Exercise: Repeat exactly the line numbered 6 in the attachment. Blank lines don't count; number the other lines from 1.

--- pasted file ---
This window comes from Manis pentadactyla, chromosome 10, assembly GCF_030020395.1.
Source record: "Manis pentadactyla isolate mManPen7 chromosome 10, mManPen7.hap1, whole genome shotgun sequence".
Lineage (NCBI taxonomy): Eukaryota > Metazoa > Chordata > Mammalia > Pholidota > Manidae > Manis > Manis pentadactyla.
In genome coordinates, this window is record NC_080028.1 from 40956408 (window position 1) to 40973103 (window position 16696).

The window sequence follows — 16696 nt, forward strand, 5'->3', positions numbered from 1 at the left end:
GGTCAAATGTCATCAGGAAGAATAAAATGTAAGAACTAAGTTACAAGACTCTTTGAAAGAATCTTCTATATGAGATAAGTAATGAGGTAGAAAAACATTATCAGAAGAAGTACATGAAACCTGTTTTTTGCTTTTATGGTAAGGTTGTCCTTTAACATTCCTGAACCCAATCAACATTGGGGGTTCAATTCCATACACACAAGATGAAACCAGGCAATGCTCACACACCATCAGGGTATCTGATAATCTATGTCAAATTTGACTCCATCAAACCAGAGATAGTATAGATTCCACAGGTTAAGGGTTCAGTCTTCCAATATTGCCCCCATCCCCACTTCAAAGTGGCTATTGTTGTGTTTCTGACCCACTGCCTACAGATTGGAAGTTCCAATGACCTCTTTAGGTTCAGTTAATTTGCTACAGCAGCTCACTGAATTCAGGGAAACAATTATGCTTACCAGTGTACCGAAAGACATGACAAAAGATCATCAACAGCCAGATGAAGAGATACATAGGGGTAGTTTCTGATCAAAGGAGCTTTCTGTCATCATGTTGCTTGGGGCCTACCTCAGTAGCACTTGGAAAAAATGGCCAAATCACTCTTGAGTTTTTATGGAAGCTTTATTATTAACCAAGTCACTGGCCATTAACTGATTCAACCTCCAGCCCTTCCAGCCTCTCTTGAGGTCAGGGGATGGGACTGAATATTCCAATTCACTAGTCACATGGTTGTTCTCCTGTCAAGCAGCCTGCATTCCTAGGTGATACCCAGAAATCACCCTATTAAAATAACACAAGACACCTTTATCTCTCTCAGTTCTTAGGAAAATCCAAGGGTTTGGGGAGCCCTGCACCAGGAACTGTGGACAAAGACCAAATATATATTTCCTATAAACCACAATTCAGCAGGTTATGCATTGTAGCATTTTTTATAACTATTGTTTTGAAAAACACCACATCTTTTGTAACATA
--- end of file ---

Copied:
GGTCAAATGTCATCAGGAAGAATAAAATGTAAGAACTAAGTTACAAGACTCTTTGAAAGAATCTTCTATATGAGATAAGTAATGAGGTAGAAAAACATTATCAGAAGAAGTACATGAAACCTGTTTTTTGCTTTTATGGTAAGGTTGTCCTTTAACATTCCTGAACCCAATCAACATTGGGGGTTCAATTCCATACACACAAGATGAAACCAGGCAATGCTCACACACCATCAGGGTATCTGATAATCTATGTCAAATTTGACTCCATCAAACCAGAGATAGTATAGATTCCACAGGTTAAGGGTTCAGTCTTCCAATATTGCCCCCATCCCCACTTCAAAGTGGCTATTGTTGTGTTTCTGACCCACTGCCTACAGATTGGAAGTTCCAATGACCTCTTTAGGTTCAGTTAATTTGCTACAGCAGCTCACTGAATTCAGGGAAACAATTATGCTTACCAGTGTACCGAAAGACATGACAAAAGATCATCAACAGCCAGATGAAGAGATACATAGGGGTAGTTTCTGATCAAAGGAGCTTTCTGTCATCATGTTGCTTGGGGCCTACCTCAGTAGCACTTGGAAAAAATGGCCAAATCACTCTTGAGTTTTTATGGAAGCTTTATTATTAACCAAGTCACTGGCCATTAACTGATTCAACCTCCAGCCCTTCCAGCCTCTCTTGAGGTCAGGGGATGGGACTGAATATTCCAATTCACTAGTCACATGGTTGTTCTCCTGTCAAGCAGCCTGCATTCCTAGGTGATACCCAGAAATCACCCTATTAAAATAACACAAGACACCTTTATCTCTCTCAGTTCTTAGGAAAATCCAAGGGTTTGGGGAGCCCTGCACCAGGAACTGTGGACAAAGACCAAATATATATTTCCTATAAACCACAATTCAGCAGGTTATGCATTGTAGCATTTTTTATAACTATTGTTTTGAAAAACACCACATCTTTTGTAACATA